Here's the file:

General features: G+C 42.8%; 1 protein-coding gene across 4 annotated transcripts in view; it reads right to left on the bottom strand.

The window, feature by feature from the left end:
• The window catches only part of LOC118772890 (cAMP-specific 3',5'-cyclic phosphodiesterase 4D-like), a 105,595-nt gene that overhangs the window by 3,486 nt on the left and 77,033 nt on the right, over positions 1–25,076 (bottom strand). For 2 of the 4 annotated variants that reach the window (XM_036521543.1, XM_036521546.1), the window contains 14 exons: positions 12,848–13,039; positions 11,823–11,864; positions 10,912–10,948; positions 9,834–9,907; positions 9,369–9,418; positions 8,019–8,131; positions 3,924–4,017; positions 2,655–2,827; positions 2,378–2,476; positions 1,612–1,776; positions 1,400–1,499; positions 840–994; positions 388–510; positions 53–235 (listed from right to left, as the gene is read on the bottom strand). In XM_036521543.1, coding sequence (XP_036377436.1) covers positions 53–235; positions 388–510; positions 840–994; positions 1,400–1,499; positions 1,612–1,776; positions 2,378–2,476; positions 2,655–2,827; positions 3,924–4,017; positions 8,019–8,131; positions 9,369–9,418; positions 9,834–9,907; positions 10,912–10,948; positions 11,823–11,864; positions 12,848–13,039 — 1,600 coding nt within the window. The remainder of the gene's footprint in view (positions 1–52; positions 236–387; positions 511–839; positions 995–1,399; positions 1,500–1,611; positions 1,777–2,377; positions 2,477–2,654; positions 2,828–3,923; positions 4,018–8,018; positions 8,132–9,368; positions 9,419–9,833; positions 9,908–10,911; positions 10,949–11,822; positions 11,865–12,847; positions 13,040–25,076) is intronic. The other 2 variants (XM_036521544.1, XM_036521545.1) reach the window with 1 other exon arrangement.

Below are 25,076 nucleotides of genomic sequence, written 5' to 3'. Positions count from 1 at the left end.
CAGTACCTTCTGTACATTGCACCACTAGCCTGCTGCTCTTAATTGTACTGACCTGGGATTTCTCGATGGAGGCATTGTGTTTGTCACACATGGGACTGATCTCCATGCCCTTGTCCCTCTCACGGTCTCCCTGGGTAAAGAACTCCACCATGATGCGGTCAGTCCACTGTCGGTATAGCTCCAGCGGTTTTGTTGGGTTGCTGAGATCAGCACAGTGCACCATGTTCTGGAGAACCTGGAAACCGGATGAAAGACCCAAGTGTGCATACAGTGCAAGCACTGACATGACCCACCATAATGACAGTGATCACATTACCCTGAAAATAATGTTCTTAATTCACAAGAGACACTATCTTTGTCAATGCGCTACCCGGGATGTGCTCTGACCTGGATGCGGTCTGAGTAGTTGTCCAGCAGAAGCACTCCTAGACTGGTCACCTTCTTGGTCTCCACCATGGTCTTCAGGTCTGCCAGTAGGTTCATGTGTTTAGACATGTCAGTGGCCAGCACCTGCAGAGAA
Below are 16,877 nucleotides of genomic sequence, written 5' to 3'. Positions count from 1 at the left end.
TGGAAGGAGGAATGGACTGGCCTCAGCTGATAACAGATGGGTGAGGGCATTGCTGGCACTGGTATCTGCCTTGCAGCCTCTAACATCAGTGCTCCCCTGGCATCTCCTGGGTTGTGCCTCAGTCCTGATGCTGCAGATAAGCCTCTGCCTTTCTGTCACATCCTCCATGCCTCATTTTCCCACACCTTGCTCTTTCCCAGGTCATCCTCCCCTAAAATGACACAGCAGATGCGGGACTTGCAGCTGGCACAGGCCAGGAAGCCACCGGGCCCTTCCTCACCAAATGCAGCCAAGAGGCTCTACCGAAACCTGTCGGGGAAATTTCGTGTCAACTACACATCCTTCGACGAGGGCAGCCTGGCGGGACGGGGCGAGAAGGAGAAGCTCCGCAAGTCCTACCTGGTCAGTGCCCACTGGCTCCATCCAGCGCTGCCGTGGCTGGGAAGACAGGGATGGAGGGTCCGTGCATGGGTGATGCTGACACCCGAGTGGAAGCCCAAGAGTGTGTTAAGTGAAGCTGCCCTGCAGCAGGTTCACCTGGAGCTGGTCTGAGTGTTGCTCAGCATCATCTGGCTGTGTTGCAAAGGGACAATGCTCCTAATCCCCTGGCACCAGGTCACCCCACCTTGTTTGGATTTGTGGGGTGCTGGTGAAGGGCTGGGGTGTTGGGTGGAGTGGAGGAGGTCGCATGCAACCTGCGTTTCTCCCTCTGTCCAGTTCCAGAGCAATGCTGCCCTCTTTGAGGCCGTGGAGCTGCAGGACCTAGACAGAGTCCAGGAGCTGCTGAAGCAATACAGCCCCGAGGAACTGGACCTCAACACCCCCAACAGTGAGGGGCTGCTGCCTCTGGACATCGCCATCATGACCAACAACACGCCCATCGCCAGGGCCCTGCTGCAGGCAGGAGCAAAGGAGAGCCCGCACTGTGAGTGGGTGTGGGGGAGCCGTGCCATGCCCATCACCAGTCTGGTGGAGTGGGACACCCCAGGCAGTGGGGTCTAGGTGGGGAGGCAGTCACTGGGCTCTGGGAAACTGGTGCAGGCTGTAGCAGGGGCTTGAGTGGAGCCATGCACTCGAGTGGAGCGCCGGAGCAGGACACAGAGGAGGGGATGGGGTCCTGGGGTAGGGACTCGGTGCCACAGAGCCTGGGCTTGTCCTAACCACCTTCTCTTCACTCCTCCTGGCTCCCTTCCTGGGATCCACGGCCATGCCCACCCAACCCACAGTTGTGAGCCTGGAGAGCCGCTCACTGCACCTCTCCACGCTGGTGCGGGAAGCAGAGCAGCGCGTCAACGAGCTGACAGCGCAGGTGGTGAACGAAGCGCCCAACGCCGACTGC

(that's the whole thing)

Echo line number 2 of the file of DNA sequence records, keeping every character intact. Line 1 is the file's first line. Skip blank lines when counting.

The window, feature by feature from the left end: